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10.6: Use wake-on-demand to help conserve energy
Authored by: LucasTizma on Dec 29, '09 06:56:56AM

Correct me if I'm wrong, but doesn't this feature only work if you're using a Time Capsule or Airport Extreme base station?



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10.6: Use wake-on-demand to help conserve energy
Authored by: ajmas on Dec 29, '09 04:18:44PM

Details of the technology can be found here: Knowledge Base article HT3774

It can technically be implemented by any software/hardware, but as of now only Apple implements this. More specifically this is available in any Apple Airport Extreme and Snow Leopard set up.

I had planned on using this with my home server, which is on the web, but alas it requires a service to keep its external IP address to host name updated (dyndns.org) and the Apple Extreme does not support this. Ideally, as an alternative, I would have found a $10 piece of hardware that could do this while consuming less than a watt, but I haven't found anything that could do this for me. In the meantime the idle usage of my Mac mini is 25W.



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10.6: Use wake-on-demand to help conserve energy
Authored by: everkleer80 on Dec 30, '09 09:22:22AM

I have found that this seems to work for me (at least I think it does) even though I don't have an Airport Extreme or Time Capsule. My router is just the 2wire gateway provided to me by AT&T. I do have an Airport Express as a client on the network, but I haven't seen the Express listed as having this feature anywhere...



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10.6: Use wake-on-demand to help conserve energy
Authored by: Sesquipedalian on Jan 09, '10 07:43:07AM
Ajmas,

You can simply install DynDNS Updater on the server itself.

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10.6: Use wake-on-demand to help conserve energy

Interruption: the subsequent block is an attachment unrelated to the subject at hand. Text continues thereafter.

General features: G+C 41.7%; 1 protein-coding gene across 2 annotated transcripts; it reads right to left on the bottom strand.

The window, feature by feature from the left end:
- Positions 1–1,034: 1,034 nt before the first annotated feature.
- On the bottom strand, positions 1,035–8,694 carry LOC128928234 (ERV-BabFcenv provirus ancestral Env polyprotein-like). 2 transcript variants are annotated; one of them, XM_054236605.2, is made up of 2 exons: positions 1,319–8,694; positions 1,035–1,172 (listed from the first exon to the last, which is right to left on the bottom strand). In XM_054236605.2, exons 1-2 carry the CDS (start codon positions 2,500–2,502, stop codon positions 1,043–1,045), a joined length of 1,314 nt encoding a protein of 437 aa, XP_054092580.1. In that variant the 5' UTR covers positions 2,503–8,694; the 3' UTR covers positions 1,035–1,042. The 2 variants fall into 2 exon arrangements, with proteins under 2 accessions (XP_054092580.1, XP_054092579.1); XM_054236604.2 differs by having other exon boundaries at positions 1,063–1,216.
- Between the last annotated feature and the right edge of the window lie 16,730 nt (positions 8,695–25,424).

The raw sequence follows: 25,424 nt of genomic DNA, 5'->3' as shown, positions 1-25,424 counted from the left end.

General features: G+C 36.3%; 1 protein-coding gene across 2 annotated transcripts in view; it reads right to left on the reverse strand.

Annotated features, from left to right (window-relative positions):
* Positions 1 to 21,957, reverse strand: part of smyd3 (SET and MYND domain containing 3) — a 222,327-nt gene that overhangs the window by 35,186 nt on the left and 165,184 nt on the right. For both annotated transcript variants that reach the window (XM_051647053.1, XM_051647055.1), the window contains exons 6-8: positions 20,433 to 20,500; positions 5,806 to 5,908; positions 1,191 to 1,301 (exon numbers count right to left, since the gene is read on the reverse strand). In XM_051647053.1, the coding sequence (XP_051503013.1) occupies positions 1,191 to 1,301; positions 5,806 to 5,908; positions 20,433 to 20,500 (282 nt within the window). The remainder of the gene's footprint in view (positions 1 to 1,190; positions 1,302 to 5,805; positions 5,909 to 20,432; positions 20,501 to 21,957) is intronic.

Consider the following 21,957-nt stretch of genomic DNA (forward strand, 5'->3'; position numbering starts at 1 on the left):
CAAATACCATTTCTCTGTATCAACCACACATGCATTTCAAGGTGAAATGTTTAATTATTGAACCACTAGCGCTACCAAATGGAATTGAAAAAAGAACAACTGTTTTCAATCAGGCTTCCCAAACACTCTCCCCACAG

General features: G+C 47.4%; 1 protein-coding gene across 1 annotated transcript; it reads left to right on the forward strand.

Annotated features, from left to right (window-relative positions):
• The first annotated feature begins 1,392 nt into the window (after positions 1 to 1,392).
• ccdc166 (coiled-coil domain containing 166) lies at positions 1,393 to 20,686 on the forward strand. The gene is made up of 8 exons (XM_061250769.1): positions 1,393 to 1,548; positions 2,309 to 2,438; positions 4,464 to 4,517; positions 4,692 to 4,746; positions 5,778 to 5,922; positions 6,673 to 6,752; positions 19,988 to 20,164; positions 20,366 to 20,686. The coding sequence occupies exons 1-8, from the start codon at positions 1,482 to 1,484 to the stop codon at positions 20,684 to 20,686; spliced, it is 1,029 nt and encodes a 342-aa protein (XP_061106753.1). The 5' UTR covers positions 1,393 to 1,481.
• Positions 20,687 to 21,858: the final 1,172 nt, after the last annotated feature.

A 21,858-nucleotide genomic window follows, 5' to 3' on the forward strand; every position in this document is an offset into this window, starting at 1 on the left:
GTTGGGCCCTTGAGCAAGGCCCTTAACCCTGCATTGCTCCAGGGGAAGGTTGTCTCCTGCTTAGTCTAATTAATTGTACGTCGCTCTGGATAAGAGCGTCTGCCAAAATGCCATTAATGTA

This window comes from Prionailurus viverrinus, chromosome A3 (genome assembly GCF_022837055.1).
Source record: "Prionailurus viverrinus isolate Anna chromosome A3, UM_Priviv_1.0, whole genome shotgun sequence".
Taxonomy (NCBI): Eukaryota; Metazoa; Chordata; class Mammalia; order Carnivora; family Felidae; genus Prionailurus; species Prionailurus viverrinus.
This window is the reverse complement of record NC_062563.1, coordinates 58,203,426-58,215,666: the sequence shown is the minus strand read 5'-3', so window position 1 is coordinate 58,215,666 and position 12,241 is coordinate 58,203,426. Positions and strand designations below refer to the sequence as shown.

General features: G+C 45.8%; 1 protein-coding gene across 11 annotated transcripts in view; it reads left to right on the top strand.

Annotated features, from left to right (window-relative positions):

Authored by: everkleer80 on Jan 11, '10 09:32:05AM

I think Ajmas is probably currently using DynDNS updater, but the goal here is to have it still update while the server sleeps. Some routers can update DynDNS, but the Apple ones don't have this feature. I would also like to be able to do this but I don't have the required hardware.



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10.6: Use wake-on-demand to help conserve energy
Authored by: Baeda on Dec 30, '09 10:01:18AM

Is there any hint, to keep the display dark when my Mac is waked up on demand ?



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10.6: Use wake-on-demand to help conserve energy
Authored by: chadvonnau on Jan 07, '10 01:39:06AM

A workaround for laptops is to just turn the brightness all the way down to 0 before sleeping the computer.

The problem w/ this is that when you come back later, it is _very_ easy to forget about the brightness being down. On a few occasions I've cursed my computer for dying and restarted it when it was just the brightness being down.



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10.6: Use wake-on-demand to help conserve energy
Authored by: boothefox on Jan 07, '10 02:08:40AM

I still don't get it - does it work over wifi ? If so - how do i wake my MBP - do i send something specific ? or do i just start ... say VNC connection and it automagically wakes my MBP ?



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wake works, followed by insomnia
Authored by: m_steiger on Jan 08, '10 08:51:39AM

Half of the hint works great for me:
I can wake up my late 2008 MacBook Pro (first unibody model) by using the Remote app for iTunes or the EyeTV Live 3G web app on my iPod touch.
The second half though (the part that saves the energy) does not work: My MBP won't fall asleep on its own any more although the system profiler tells me that Wake on WiFi is supported.

I can put my computer to sleep manually by pressing the power button and 's' or by mousing to the Apple menu or by a short AppleScript.

Does anybody have an idea what I should try? (Resetting the SMC did not help.)

As a work around I would be satisfied with a way to trigger my AppleScript either by a system event or manually over the Internet with my iPod touch.



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wake works, followed by insomnia
Authored by: Sesquipedalian on Jan 09, '10 07:56:06AM

One way to do such things manually would be to use SSH (a.k.a. remote login) to get access to the command line on your Mac. There are a few paid apps in the App Store that will let you SSH to Mac, or you can install WebShell on your Mac for free, which will give you a secure shell connection through Safari on your iPod Touch. Of course, the free option requires more work on your part, and the interface is a bit quirky, but it does the job for me.



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wake works, followed by insomnia
Authored by: m_steiger on Jan 10, '10 05:04:07AM

Thanks very much for your hint.
In the meantime I found out, that my problem of insomnia is caused by the EyeConnect and the EyeConnec*censored*chDog processes that are set up by EyeTV. Those two processes provide the functionality of accessing EyeTV remotely via the Web. If I kill them my MBP sleeps like a baby.
But of course: the reason for which I activated Wake-on-Demand in the first place (connecting to EyeTV remotely) is gone as well ;-(